## Measure

Cook! This is a great way to practice measuring. Ask your child help you follow a recipe and measure out the ingredients. Talk about the different measurements as you work, such as, “A tablespoon is bigger than a teaspoon.” You can also talk about fractions — for example, if the recipe calls for half a cup. “That’s just half of this cup. A half cup is what’s called a fraction. It’s a fraction — or part of — a whole cup.” Even simply cutting an apple into sections helps teach this basic, and important, concept of math.

## Tell time

Every now and then, ask your child what time it is. When you’re cooking, ask her to be your timekeeper: “Can you let me know when 10 minutes have passed?” If your second-grader has a favorite TV program, ask her to keep an eye on the clock and let you know when the show starts.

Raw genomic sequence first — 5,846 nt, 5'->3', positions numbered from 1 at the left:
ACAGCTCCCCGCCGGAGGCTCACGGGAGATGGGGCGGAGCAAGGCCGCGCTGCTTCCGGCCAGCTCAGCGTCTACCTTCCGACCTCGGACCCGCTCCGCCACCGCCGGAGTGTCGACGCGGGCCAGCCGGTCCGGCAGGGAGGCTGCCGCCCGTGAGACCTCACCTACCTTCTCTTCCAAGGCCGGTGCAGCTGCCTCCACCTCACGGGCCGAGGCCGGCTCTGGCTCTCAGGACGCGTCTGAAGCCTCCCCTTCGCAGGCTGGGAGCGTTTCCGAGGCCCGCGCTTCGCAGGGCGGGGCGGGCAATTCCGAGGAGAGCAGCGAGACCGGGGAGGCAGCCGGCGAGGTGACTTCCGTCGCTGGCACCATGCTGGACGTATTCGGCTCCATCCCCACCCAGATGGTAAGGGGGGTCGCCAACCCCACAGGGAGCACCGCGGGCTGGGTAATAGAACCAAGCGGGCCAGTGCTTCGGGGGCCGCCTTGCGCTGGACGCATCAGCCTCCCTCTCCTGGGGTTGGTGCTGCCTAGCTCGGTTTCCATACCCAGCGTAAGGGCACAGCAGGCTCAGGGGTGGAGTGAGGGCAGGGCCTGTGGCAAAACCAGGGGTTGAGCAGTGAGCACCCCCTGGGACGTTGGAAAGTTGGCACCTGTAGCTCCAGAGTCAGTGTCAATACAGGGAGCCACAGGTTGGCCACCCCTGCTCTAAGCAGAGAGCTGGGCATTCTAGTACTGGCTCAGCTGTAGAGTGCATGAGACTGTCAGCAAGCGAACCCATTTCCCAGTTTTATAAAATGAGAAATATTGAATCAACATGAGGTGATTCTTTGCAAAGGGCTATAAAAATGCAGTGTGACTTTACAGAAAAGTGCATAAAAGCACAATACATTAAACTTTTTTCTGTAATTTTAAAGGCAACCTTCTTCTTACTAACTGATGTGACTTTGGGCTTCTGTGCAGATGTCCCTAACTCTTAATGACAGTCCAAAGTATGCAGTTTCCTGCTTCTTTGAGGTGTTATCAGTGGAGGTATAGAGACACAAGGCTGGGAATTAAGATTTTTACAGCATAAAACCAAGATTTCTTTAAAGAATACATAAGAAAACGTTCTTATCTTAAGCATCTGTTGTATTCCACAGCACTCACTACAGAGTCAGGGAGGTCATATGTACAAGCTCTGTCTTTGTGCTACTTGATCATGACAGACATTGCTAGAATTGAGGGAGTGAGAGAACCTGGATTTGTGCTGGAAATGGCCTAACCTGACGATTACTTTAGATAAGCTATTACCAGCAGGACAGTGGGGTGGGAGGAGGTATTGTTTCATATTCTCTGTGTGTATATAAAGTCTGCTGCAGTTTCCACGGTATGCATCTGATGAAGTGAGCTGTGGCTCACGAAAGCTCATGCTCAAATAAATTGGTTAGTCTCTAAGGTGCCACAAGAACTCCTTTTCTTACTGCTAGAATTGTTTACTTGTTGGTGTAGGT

Even if your child doesn’t have a temperature, have him take his and then read it. (Kids usually love doing this.) Have a weather thermometer? Hang one outside a window, and ask your child to check it for you each morning. Ask him if the temperature is higher or lower than the day before.

## Count money

Since so many of us use bank cards nowadays, once in a while bring cash to the store. Ask your child to figure out how much money she’ll need to pay for the item. Also have her figure out how much change she should get back. Are you starting to give your child an allowance? Help her open a bank account — or even easier, just add to a piggy bank — and see how the money adds up.